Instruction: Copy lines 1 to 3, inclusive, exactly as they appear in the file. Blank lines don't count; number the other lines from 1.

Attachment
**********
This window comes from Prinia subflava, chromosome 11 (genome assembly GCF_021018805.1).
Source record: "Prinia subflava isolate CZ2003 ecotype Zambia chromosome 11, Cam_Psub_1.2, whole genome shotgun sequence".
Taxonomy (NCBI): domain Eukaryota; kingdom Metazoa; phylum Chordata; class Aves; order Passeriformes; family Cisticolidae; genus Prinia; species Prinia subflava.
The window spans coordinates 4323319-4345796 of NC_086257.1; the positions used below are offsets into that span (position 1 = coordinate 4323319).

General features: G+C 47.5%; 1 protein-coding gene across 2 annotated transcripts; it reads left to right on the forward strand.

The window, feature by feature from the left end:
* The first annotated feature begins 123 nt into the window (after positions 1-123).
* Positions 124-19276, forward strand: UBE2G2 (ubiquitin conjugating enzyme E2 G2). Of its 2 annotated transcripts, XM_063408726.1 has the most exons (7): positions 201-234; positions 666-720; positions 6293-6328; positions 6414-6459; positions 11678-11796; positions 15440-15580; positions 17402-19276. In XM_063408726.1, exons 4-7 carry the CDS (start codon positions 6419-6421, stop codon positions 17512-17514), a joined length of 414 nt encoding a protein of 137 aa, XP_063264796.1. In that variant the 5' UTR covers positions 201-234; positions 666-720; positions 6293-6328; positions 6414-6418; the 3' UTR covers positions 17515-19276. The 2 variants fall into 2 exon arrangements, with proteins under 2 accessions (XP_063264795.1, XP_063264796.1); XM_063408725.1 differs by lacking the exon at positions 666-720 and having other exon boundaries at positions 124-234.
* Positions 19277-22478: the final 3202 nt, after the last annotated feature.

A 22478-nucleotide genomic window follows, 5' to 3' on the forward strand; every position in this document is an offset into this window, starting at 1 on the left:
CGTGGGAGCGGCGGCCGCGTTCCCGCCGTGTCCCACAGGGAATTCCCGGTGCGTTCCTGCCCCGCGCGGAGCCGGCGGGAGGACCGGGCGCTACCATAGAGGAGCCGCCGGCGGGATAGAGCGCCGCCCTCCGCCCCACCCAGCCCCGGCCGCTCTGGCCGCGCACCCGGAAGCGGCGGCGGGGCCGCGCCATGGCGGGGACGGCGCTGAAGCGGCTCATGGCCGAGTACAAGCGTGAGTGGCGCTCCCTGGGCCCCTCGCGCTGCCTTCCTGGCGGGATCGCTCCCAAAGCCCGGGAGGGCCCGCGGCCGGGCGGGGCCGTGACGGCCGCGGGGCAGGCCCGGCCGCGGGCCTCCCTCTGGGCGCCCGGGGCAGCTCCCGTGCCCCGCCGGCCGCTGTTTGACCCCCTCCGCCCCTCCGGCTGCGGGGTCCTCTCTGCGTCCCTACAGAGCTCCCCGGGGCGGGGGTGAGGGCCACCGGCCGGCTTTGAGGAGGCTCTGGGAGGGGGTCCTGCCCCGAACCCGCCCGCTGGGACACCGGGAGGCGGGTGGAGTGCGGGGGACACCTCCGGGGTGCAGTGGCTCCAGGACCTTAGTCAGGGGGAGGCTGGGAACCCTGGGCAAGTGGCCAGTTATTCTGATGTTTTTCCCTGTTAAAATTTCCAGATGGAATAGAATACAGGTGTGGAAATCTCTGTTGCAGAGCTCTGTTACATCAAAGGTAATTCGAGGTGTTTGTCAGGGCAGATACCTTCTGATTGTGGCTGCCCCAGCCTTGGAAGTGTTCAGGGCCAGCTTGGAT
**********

This window comes from Prinia subflava, chromosome 11 (genome assembly GCF_021018805.1).
Source record: "Prinia subflava isolate CZ2003 ecotype Zambia chromosome 11, Cam_Psub_1.2, whole genome shotgun sequence".
Taxonomy (NCBI): domain Eukaryota; kingdom Metazoa; phylum Chordata; class Aves; order Passeriformes; family Cisticolidae; genus Prinia; species Prinia subflava.